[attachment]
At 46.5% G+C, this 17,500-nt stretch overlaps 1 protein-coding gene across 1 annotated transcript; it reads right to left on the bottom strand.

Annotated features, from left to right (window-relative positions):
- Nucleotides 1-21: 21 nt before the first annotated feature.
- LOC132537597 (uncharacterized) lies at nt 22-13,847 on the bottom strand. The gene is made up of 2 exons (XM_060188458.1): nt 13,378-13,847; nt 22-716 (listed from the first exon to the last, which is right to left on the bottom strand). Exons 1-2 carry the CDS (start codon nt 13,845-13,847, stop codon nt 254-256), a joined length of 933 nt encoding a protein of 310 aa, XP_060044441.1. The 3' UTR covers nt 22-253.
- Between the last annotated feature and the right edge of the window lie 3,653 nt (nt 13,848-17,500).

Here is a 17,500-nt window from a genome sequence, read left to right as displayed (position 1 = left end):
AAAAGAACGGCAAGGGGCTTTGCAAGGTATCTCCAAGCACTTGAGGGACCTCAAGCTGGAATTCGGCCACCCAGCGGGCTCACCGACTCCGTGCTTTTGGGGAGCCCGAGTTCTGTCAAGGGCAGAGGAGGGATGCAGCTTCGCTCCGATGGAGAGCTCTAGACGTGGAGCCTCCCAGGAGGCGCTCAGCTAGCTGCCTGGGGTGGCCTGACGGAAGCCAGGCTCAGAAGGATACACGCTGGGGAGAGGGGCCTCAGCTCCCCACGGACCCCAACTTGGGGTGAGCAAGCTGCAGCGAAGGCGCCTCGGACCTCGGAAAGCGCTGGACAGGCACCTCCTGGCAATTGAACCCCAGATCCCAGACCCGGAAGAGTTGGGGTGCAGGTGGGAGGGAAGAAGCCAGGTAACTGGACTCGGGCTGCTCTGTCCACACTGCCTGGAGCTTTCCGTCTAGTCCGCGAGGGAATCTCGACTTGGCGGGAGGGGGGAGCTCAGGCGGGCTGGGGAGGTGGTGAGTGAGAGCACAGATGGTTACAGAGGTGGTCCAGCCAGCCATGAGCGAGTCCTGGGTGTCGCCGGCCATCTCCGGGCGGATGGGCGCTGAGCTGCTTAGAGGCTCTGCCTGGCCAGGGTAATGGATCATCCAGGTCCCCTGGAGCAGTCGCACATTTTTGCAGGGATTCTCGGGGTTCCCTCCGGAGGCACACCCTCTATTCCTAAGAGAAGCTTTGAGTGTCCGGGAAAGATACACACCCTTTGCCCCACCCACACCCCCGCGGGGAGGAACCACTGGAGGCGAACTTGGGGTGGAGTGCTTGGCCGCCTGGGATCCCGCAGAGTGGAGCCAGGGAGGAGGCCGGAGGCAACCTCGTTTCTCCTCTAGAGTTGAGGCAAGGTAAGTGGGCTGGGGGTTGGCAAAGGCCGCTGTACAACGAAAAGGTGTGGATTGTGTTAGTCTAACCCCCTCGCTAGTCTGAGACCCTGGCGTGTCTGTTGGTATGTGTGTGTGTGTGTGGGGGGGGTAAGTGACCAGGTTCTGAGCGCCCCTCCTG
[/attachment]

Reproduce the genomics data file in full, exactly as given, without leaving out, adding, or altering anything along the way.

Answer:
At 46.5% G+C, this 17,500-nt stretch overlaps 1 protein-coding gene across 1 annotated transcript; it reads right to left on the bottom strand.

Annotated features, from left to right (window-relative positions):
- Nucleotides 1-21: 21 nt before the first annotated feature.
- LOC132537597 (uncharacterized) lies at nt 22-13,847 on the bottom strand. The gene is made up of 2 exons (XM_060188458.1): nt 13,378-13,847; nt 22-716 (listed from the first exon to the last, which is right to left on the bottom strand). Exons 1-2 carry the CDS (start codon nt 13,845-13,847, stop codon nt 254-256), a joined length of 933 nt encoding a protein of 310 aa, XP_060044441.1. The 3' UTR covers nt 22-253.
- Between the last annotated feature and the right edge of the window lie 3,653 nt (nt 13,848-17,500).

Here is a 17,500-nt window from a genome sequence, read left to right as displayed (position 1 = left end):
AAAAGAACGGCAAGGGGCTTTGCAAGGTATCTCCAAGCACTTGAGGGACCTCAAGCTGGAATTCGGCCACCCAGCGGGCTCACCGACTCCGTGCTTTTGGGGAGCCCGAGTTCTGTCAAGGGCAGAGGAGGGATGCAGCTTCGCTCCGATGGAGAGCTCTAGACGTGGAGCCTCCCAGGAGGCGCTCAGCTAGCTGCCTGGGGTGGCCTGACGGAAGCCAGGCTCAGAAGGATACACGCTGGGGAGAGGGGCCTCAGCTCCCCACGGACCCCAACTTGGGGTGAGCAAGCTGCAGCGAAGGCGCCTCGGACCTCGGAAAGCGCTGGACAGGCACCTCCTGGCAATTGAACCCCAGATCCCAGACCCGGAAGAGTTGGGGTGCAGGTGGGAGGGAAGAAGCCAGGTAACTGGACTCGGGCTGCTCTGTCCACACTGCCTGGAGCTTTCCGTCTAGTCCGCGAGGGAATCTCGACTTGGCGGGAGGGGGGAGCTCAGGCGGGCTGGGGAGGTGGTGAGTGAGAGCACAGATGGTTACAGAGGTGGTCCAGCCAGCCATGAGCGAGTCCTGGGTGTCGCCGGCCATCTCCGGGCGGATGGGCGCTGAGCTGCTTAGAGGCTCTGCCTGGCCAGGGTAATGGATCATCCAGGTCCCCTGGAGCAGTCGCACATTTTTGCAGGGATTCTCGGGGTTCCCTCCGGAGGCACACCCTCTATTCCTAAGAGAAGCTTTGAGTGTCCGGGAAAGATACACACCCTTTGCCCCACCCACACCCCCGCGGGGAGGAACCACTGGAGGCGAACTTGGGGTGGAGTGCTTGGCCGCCTGGGATCCCGCAGAGTGGAGCCAGGGAGGAGGCCGGAGGCAACCTCGTTTCTCCTCTAGAGTTGAGGCAAGGTAAGTGGGCTGGGGGTTGGCAAAGGCCGCTGTACAACGAAAAGGTGTGGATTGTGTTAGTCTAACCCCCTCGCTAGTCTGAGACCCTGGCGTGTCTGTTGGTATGTGTGTGTGTGTGTGGGGGGGGTAAGTGACCAGGTTCTGAGCGCCCCTCCTG